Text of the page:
All of this brings us back to TC, who have now brought the true-bypass, killer-quality, effect/loop switching rig within reach of working musicians. The G-System is a compact, flexible, great-sounding setup that should satisfy many guitarists’ processing needs once and for all. I got a strong sense of Christmas-morning excitement as I opened the G-System’s neat-looking box and that feeling was amplified when I laid eyes on the unit. It is without question one of the coolest looking pieces of gear I’ve ever seen—a thick, tank-like, anodized-aluminum-over-plated-steel enclosure sporting 18 huge round switches, many of which double as encoder knobs. These buttons call up individual effects, switch presets, scroll through banks, activate the tuner and tap-tempo functions, and engage/disengage three of the five loops. The switches are each surrounded by an illuminated ring that tells you when a function is active and ups the cool factor immeasurably. The processor itself—the GFX01—is nestled right in the foot controller housing, although it can be removed for installation in a rack. It’s so damn convenient, though, to have the whole system right there at my feet that I never took the GFX01 out.
The G-System’s back panel has 17 14" jacks for ins, outs, sends, returns, relays (for switching channels on an amp), and volume/expression pedals. You also get MIDI In and Out, a USB jack, a S/PDIF out, and four 9-volt outputs to power pedals in the four programmable loops. Yowza! All these features add up to a bunch of different ways to use this command center. Let’s take a look at a few real-world applications.
I plugged a PRS McCarty Soapbar into the G-System’s input, stuck a TC (no relation) Jauernig DGTM overdrive in Loop 1 and a Pro Co Turbo Rat into Loop 2. I then ran a cable from the G-System’s output to the input of a Marshall DSL 401 combo (set to the clean channel). This setup mades the G-System a high-tech pedalboard and the results were glorious and incredibly easy to use. I just kicked the effects such as compression, chorus, and delay in and out with their respective footswitches. I hit Loop 1 if I wanted a rhythm overdrive and I used the Rat in Loop 2 for leads. It was only after playing this way for hours that I ever programmed a preset, which merely entailed pressing and holding the button for Preset 1. Easy.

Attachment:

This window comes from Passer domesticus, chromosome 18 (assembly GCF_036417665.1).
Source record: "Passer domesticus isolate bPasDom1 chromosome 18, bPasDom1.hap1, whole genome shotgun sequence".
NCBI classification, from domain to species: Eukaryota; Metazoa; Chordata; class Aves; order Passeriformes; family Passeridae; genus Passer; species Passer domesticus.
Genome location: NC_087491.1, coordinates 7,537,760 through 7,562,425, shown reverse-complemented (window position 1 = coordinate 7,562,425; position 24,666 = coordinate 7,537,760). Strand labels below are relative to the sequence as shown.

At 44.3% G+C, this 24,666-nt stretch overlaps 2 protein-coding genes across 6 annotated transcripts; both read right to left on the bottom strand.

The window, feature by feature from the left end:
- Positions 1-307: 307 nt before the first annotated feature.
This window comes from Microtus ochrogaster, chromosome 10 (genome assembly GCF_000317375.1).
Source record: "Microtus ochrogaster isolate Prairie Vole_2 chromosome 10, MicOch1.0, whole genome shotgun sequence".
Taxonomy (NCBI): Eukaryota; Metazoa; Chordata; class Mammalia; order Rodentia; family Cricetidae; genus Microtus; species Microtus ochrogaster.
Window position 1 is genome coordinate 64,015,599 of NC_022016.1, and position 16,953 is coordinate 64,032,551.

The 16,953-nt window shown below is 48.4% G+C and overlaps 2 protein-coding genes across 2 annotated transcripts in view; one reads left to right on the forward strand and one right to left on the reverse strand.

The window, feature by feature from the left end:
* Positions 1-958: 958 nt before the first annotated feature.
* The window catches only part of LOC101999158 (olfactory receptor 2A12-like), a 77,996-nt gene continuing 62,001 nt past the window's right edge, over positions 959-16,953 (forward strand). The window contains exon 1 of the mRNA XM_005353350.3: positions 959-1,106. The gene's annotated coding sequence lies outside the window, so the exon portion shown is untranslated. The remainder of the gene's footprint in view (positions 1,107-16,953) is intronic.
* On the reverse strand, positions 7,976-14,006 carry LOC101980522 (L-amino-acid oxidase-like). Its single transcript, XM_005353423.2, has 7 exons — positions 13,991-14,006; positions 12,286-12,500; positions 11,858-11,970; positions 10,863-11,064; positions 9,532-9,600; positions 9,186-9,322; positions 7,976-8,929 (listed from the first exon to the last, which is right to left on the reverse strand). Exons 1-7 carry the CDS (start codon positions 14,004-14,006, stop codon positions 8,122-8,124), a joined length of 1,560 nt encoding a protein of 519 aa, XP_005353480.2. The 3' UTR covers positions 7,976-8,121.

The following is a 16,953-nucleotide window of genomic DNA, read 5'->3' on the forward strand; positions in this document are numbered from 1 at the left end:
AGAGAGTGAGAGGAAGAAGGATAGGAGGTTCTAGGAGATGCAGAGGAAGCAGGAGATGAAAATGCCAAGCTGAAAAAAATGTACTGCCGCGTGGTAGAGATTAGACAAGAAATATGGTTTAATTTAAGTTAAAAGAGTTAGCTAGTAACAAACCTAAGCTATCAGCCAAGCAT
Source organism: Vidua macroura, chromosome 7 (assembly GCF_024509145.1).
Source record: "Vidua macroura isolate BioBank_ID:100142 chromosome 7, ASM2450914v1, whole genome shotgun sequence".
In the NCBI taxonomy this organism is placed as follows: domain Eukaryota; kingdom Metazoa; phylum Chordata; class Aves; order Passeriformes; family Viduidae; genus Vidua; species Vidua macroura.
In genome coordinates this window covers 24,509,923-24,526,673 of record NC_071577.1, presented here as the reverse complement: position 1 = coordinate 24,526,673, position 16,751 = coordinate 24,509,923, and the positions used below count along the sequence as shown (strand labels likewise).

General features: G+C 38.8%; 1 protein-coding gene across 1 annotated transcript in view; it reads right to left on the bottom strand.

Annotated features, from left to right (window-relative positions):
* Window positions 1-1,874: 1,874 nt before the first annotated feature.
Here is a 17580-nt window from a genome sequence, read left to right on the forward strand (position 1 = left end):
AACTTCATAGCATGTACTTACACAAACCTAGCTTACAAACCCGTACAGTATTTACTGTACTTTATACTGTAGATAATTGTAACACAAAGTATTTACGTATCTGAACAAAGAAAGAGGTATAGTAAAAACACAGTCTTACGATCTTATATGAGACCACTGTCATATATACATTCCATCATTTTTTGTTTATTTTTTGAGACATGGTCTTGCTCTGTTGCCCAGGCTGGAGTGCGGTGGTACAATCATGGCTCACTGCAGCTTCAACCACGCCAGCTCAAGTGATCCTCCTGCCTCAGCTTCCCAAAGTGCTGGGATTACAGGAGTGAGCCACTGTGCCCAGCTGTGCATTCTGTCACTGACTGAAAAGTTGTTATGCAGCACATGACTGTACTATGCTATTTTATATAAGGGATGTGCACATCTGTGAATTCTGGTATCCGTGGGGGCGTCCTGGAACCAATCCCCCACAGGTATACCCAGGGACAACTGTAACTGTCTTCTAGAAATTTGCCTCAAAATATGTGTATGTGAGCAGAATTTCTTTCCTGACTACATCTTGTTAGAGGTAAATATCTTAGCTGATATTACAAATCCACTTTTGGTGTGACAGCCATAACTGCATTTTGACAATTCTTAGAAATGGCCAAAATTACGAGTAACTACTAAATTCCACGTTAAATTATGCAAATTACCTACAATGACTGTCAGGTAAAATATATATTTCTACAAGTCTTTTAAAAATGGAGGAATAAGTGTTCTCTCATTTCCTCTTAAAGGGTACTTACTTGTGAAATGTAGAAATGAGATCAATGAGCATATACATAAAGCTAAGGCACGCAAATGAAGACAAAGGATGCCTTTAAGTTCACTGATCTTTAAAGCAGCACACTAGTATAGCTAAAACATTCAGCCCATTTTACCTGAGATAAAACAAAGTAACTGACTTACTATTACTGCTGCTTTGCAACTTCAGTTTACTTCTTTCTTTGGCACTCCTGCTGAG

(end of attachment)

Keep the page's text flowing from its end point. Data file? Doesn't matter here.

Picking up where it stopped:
I wanted to hear these awesome effects with the amp distortion in the Marshall, so I connected the G-System’s input and output to the Marshall’s effects loop and plugged into the front end of the amp. This was a delicious tone, with the famous TC delays as icing on the Marshall’s heavy-as-hell cake. I loved it, but as perfect as the delays, reverbs, and choruses sounded in the loop of the Marshall (i.e. post distortion), the wah, compressor, and stompboxes are much more comfortable before the distortion, so I couldn’t really use them in this setup. Now if only there was a way to rout the filter, compressor, and stompboxes to the front end of the amp while keeping the time-based effects in the amp’s loop . . .
Leave it to TC to pretty much think of everything, and the manual details how to use the G-System’s Insert Loop to accomplish just such a feat. (Warning: This application is going to get tweaky and geeky, but I swear it rules!) Here’s how it works: Plug your guitar into the G-System’s input. Run the send of the Insert Loop to the amp’s input, the amp’s effect send to the Insert Loop’s return jack, and the G-System’s output to your amp’s effects return. Once you activate the Insert Loop by accessing the Utility menu, you’ll get gorgeous compression, filter effects (like wah), and all of your pedals in the amp’s front end where they belong. You’ll also get amazing chorus, flange, and reverb in the loop where they belong. The tones were ungodly good—clean, quiet, rich, and full-bodied. It was all I could ever ask for, so naturally I wanted more. I ran a cable from the relay switch jack on the G-System to the footswitch jack on the Marshall. I was able to program it so that every time I switched presets, the Marshall would switch between its three channels as well. With my trusty expression pedal I could manipulate loads of parameters (delay level, chorus speed, etc) in real time. If that’s not enough, the G-System does a lot more. You can, for instance program just about any of its buttons to perform just about any function. I won’t get into it, but you get the idea.
So what doesn’t the G-System do? Well, you don’t get tons of effects—there are no distortions or rotary-speaker simulators. TC obviously favors pristine quality over quantity. But what you do get is a brilliantly conceived, magnificent-sounding processor that doubles as a switching system, foot controller, and effect-tweaker’s best friend. Unless you have a full-blown Bradshaw or Rack Systems rig, there really isn’t anything like the G-System.
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